Grimm, a former FBI agent, compounded one potential scandal with another, when he was caught on camera threatening a reporter. In January, after a reporter tried to ask Grimm about a federal investigation into Grimm's campaign finances, Grimm responded under his breath, "I'll break you in half. Like a boy." The video quickly went viral, and Grimm apologized.

Some New York Republicans expressed frustration with Grimm running unopposed in June's primary. Grimm was arrested and charged with fraud just after the deadline for a Republican opponent to file. "We are essentially handcuffed with him as a candidate," one state GOP aide told ABC News in April. "This is no accident that it was just after the petitioning period."

If Grimm survives the general election, it would be a coup. The Democratic Congressional Campaign Committee and the Democratic House Majority PAC have pledged to spend more than $1.1 million in advertising against Grimm going into the election. The Cook Political Report gives the edge to Grimm's Democratic contender, New York City Councilman Domenic Recchia.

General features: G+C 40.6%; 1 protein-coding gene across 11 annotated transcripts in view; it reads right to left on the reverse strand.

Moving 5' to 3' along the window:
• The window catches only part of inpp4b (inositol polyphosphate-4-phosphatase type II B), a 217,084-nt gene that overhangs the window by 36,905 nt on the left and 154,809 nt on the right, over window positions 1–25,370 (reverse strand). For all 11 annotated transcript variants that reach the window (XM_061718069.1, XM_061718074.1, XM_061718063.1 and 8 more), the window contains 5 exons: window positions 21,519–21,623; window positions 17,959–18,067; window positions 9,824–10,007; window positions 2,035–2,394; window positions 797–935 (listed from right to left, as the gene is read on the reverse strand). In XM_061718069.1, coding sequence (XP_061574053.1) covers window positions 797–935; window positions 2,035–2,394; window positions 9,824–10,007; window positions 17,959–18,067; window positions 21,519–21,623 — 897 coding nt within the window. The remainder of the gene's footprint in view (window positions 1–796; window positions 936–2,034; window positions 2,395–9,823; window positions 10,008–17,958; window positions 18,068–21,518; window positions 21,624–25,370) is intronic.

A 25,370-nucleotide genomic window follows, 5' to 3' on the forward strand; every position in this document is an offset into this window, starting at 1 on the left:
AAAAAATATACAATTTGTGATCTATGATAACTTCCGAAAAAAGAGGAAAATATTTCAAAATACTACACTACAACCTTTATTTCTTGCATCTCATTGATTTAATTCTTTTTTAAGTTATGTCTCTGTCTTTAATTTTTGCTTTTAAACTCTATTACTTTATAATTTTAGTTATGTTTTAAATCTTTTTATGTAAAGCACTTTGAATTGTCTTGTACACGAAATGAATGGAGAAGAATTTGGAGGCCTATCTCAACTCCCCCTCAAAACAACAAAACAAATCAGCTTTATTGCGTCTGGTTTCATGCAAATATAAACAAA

A spokesman for Grimm avoided specifically addressing the effects of bad press in a statement.

"It takes a relentless work ethic to form the bond that Congressman Grimm has with his constituents," Grimm spokesman Nick Iacono told National Journal. "Congressman Grimm puts his constituents first regardless of politics, and his landmark flood-insurance reform bill proves just that."

Rep. Charles Rangel

Over his 43-year career in Congress, Rangel, D-N.Y., has caught multiple ethics complaints for his failure to disclose financial information, and more recently, an all-expenses-paid trip to China with members of the Congressional Black Caucus.

Still, Rangel continues to win the steadfast affection of his constituents in Harlem. In June, Rangel faced the same primary challenger that he barely defeated two years ago, and won the rematch. Rangel, who has served in Congress since 1971, called his 2014 victory his "one last fight."